Writer’s Writer Revisits Authorship
Iteration in Anne Carson’s Decreation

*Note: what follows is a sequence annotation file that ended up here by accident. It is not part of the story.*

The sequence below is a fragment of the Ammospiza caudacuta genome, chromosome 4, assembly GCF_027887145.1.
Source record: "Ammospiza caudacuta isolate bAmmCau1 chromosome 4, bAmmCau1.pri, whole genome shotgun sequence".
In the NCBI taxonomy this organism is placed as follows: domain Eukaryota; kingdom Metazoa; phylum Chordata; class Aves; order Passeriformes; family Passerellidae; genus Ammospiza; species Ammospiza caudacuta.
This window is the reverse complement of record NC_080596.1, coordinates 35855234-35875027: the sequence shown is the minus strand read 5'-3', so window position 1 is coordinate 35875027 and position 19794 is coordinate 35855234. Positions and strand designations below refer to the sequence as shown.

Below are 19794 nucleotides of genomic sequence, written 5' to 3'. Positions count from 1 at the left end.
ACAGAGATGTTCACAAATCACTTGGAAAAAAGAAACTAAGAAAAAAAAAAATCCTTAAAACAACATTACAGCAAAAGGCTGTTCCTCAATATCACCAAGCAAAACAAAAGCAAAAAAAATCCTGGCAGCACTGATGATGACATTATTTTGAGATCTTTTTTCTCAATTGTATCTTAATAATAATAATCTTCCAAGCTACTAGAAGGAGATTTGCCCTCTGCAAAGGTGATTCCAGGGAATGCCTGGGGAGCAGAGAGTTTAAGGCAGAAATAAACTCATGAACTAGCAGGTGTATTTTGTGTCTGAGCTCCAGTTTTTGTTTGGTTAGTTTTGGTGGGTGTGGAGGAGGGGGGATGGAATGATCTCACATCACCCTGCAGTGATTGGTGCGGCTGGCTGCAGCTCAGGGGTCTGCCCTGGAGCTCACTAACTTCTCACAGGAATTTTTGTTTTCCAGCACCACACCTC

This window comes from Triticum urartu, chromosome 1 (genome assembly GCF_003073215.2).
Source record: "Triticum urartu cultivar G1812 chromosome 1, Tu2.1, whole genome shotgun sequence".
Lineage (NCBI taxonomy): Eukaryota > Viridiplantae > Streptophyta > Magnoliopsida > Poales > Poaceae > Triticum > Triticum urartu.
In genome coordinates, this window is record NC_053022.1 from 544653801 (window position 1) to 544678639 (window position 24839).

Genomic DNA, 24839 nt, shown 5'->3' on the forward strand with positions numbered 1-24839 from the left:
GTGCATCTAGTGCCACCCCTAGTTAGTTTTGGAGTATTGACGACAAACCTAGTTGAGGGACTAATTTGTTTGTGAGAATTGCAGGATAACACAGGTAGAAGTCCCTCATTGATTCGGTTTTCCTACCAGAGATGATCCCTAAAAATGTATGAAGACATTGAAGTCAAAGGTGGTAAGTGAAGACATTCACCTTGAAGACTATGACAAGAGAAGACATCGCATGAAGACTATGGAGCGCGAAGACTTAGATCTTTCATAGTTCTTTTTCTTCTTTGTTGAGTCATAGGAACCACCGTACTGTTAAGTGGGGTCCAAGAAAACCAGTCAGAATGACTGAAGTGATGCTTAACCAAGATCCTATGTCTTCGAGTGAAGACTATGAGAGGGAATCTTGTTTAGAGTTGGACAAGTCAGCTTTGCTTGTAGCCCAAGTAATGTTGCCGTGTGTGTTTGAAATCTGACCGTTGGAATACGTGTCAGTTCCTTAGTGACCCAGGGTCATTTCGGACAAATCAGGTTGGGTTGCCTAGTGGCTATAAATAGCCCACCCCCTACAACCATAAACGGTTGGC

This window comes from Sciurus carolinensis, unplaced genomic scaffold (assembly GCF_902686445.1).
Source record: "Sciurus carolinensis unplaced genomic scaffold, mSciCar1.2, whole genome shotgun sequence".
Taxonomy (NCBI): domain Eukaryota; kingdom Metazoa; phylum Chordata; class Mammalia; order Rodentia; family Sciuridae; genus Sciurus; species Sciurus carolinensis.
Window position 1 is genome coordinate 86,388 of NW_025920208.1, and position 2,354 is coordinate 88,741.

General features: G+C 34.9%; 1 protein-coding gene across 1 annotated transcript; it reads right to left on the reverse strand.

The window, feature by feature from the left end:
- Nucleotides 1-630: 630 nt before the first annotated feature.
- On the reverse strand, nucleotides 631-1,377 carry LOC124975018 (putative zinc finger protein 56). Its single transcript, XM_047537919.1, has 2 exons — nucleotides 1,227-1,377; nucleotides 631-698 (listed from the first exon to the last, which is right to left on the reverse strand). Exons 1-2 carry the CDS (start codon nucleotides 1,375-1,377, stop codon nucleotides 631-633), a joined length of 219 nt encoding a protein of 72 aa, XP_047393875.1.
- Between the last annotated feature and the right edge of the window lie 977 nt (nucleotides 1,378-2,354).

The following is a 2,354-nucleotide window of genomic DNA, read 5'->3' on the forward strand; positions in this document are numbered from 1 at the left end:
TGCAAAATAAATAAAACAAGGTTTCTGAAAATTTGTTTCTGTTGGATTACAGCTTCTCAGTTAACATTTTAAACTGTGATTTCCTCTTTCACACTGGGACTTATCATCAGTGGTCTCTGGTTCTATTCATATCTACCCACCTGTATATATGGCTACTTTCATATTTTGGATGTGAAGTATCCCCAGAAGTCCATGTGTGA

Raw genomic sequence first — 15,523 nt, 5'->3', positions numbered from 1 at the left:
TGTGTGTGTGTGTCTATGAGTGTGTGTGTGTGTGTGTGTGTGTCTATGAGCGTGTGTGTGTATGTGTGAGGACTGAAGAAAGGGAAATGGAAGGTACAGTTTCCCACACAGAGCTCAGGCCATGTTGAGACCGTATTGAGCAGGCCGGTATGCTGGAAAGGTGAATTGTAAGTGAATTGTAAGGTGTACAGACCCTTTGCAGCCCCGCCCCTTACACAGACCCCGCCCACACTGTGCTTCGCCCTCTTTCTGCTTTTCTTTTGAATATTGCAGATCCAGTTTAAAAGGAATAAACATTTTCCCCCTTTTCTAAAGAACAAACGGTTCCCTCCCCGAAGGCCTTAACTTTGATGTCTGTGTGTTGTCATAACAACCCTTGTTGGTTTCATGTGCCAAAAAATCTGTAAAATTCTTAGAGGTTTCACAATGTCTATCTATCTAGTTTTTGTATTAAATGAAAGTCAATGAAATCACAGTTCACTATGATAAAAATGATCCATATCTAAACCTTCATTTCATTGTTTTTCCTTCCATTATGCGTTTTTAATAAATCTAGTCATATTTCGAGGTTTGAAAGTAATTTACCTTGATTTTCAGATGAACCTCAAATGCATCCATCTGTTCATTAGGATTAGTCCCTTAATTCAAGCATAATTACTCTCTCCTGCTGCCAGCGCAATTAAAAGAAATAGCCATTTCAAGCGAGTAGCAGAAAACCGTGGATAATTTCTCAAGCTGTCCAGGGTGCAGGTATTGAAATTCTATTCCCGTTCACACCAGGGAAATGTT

This essay explores how Anne Carson’s Decreation: Poetry, Essays, Opera (2005) engages with the notion of authorship by reappropriating critical voices and rewriting central ideas. It accordingly takes Carson’s alleged name-dropping as a starting point to argue that Decreation is a project of re-engagement that is underpinned by synthetic disjunctions of competing viewpoints. To this end, Carson relies on the principle of intratextuality, which instils a blurring of the speaker’s identity in the reader, while her use of echoes ingrains the notion of decreation in the reader's mind. Since both aesthetic strategies hinge on the principles of creative reproduction and recognition, they are capable of evoking a sense of iteration. In this way, Carson’s collection instigates a critical re-evaluation of the notion of agency in literary production while still providing the reader with an—albeit paradoxical—centre of conceptual gravity, which is therefore better conceptualized as a network of relations.